If there is any time where only the medication is running, then at that point there is only medication in the line (say, going at, for sake of illustration, 4cc/hr, and the tubing holds about 8cc so the tubing is 100% medication and 0% bolus fluid). Let's pretend it's blue, so you can see it well. It's blue all the way down to the vein.
Then, upstream, the bolus pump kicks in at 150cc/hr, and in an instant two hour's worth of medication essentially gets pushed (or more, depending on how much of that tube was full of blue before). This could be an exceptionally bad idea for many meds given as maintenance drips, like hemodynamic meds, sedation, or electrolyte replacement.
After that push, of course the medication is being flushed in at its set rate along with the bolus. Since it's along for the ride with the bolus fluid, the concentration the medication is quite low, although the absolute amount of it going into the patient is accurate, 4cc/hr. Your tubing is now very pale blue, right? That 4cc little bit of blue diluted by the bigger amount hourly of bolus, but at least it is received at a constant rate.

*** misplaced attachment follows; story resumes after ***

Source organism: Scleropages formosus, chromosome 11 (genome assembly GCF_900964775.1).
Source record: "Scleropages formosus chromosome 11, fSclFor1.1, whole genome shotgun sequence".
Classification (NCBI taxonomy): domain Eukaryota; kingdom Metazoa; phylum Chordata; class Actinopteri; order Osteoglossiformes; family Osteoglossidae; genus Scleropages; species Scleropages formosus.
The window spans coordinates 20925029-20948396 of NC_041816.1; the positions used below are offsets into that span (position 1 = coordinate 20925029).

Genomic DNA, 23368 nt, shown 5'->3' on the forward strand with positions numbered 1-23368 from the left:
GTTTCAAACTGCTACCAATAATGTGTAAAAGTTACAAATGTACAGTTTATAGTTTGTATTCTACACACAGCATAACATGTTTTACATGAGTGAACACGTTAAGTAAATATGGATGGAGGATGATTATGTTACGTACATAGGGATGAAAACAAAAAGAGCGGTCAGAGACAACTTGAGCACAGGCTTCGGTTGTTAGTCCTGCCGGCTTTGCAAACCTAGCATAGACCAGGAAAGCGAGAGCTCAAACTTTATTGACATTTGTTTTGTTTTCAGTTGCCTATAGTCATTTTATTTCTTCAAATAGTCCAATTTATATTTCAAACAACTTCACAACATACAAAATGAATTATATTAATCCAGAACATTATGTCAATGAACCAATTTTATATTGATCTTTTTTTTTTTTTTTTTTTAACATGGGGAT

Now, however, the bolus is shut off. The tubing is still mostly bolus fluid, with a little bit of medication in it, the palest of blues. However, now it's only running at 4cc/hr, the rate of the medication drip up above, and there isn't much medication in those initial cc of fluid in the tube-- it's mostly bolus fluid, so for some longish period of time the patient is not getting his maintenance dose of medication, in this example, about two hours. Also not a good idea for any med meant to be given at a constant rate.
Not until the blue has had a chance to come down and fill the tube all the way to the vein is the patient getting his regularly-scheduled dose of blue stuff.
This is why you need a double-lumen line. The blue stuff is in one and is never pushed, flushed, or drawn from, to maintain a steady administration rate. The boluses run through the other lumen (or another line entirely), being locked or TKO in between boluses.
Hope that helps you visualize why you never run boluses on top of med drips.